Different forms and severities of mental illness are all too common in our society. People struggle with anxiety and/or depression on a daily basis. Often they struggle in silence, putting on a false front to people around them. All, I am sure, want to rid themselves of these maladies but often there are barriers preventing them from getting “over the hump”.
Let’s take a closer look at some of the reasons that people who want to have a better life for themselves, end up living a life that falls short of achieving this.
Some of the barriers to people to people achieving am improved level of mental health are listed below. Be aware that the list is not all inclusive nor is every point listed below relevant to every reader.
- There is a certain amount of stigma in society toward people struggling with behavioral health issues. Society minimizes the extent and depth of this problem. There is an implicit and explicit pressure on the part of society to reject anything that doesn’t conform to a perceived norm. Anyone who deviates from that perceived norm is labelled in a negative way. Thus far too many people avoid seeking the help they need for fear of being labeled.
- Often people live in a less than healthy environment but are so used to behaving a certain way that they become oblivious to their surroundings. The ill effects of such constant exposure are subtle and are often minimized and rationalized as just a moodiness and an emotional upheaval that will right itself with time.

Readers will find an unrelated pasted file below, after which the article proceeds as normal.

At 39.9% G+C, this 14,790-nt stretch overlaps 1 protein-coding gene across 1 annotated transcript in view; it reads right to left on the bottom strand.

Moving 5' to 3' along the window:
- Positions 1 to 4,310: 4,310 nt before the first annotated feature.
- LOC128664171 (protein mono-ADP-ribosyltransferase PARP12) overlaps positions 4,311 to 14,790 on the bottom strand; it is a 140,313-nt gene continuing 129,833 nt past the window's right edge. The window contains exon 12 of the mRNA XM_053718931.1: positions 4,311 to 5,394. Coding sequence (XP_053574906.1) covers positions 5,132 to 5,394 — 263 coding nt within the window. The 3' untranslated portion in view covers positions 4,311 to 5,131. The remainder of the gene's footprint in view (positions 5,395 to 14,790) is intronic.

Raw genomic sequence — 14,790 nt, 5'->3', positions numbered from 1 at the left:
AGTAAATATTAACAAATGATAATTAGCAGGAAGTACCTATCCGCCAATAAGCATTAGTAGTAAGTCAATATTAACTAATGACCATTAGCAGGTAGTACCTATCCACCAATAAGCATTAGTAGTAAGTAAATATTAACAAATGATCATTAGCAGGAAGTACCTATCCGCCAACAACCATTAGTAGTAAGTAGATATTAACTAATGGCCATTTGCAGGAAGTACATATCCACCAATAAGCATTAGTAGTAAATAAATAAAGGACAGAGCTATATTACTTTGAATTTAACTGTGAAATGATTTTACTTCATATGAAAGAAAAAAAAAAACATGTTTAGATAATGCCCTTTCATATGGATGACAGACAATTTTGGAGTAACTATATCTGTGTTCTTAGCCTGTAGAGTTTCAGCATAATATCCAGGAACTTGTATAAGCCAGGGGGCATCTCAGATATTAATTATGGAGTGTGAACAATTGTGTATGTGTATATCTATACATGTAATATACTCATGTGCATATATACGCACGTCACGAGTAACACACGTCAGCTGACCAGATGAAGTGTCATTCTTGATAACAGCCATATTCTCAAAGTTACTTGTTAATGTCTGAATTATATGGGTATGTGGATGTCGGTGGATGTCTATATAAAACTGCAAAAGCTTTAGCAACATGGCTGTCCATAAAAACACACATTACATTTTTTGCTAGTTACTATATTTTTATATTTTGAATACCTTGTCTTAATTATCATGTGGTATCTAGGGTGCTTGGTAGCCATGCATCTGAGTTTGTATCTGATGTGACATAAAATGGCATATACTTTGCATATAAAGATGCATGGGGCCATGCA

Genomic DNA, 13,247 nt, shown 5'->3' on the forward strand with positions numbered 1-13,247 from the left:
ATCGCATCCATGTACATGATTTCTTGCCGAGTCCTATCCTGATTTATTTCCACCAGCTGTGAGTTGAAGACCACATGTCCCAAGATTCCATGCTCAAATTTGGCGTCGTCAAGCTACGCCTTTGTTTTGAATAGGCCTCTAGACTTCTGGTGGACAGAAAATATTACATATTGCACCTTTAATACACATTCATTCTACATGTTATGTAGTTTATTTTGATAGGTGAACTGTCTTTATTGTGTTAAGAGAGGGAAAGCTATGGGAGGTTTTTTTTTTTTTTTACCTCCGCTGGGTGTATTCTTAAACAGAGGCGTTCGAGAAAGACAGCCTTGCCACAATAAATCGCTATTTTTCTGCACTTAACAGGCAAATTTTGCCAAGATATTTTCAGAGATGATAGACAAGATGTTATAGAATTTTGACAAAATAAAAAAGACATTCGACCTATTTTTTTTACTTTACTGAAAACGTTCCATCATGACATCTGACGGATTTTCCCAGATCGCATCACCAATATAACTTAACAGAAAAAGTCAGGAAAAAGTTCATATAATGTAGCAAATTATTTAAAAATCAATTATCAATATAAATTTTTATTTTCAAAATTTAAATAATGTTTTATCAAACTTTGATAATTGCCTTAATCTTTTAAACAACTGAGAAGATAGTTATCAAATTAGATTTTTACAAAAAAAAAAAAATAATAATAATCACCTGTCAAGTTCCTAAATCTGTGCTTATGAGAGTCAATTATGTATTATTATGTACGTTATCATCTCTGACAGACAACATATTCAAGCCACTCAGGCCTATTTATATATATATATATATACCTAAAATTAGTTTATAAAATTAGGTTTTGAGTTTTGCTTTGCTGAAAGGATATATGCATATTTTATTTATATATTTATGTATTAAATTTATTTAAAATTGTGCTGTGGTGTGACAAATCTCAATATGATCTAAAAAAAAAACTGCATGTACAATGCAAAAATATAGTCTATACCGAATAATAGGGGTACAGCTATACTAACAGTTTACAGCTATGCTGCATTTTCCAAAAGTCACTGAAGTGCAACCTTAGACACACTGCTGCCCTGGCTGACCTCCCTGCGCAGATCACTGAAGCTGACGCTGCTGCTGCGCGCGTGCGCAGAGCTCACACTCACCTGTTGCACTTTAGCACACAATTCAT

- I have found that people come into treatment in order to feel better, not necessarily be better. Be aware that if you’re in treatment and the initial crisis that initially got you into treatment passes, motivation to continue diminishes. Therefore, know that real change takes time. Resist the temptation to discontinue treatment prematurely. Doing the work necessary to achieve mental health is worth the work.
- We are all creature of habit. This is no less the case with people struggling with behavioral health issues. Maintaining years of viewing yourself in a negative light tends to be reinforced in later years. As a result change, even positive change, is resisted on an unconscious level. Therefore, be aware that this is a natural phenomena and should not be viewed as a weakness on your part.
- Unworked through issues with your parents get repeated in the here and now. Though no longer working, these learned behaviors becomes entrenched and difficult to eradicate. As a result, you may find therapy frustrating and think you’re not getting anywhere with it. In spite initial slow results, it is necessary to commit yourself to treatment over the long haul.
- Lack of sufficient motivation is a decided barrier to change. To keep trying to change long standing dysfunctional behavior is difficult to sustain over time. Don’t let the lack of sufficient movement occurring quickly stand in your way of breaking down those barriers to achieving mental health.
There are always reasons to resist change. Most of them are rationalizations that results in avoiding the discomfort with going through the process of changing.
This is were working with a counselor who has the expertise you can trust and whom you are comfortable with is very important. It can not be minimized the positive affect discussing your feelings with an impartial professional can have. As you desire to obtain a better sense of who you are as a person and embrace that knowledge, the barriers to achieving mental health will slowly dissipate.
Any questions, comments or suggestions can be directed to me, Ray Shocki PhD, LCSW, LMFT at firstname.lastname@example.org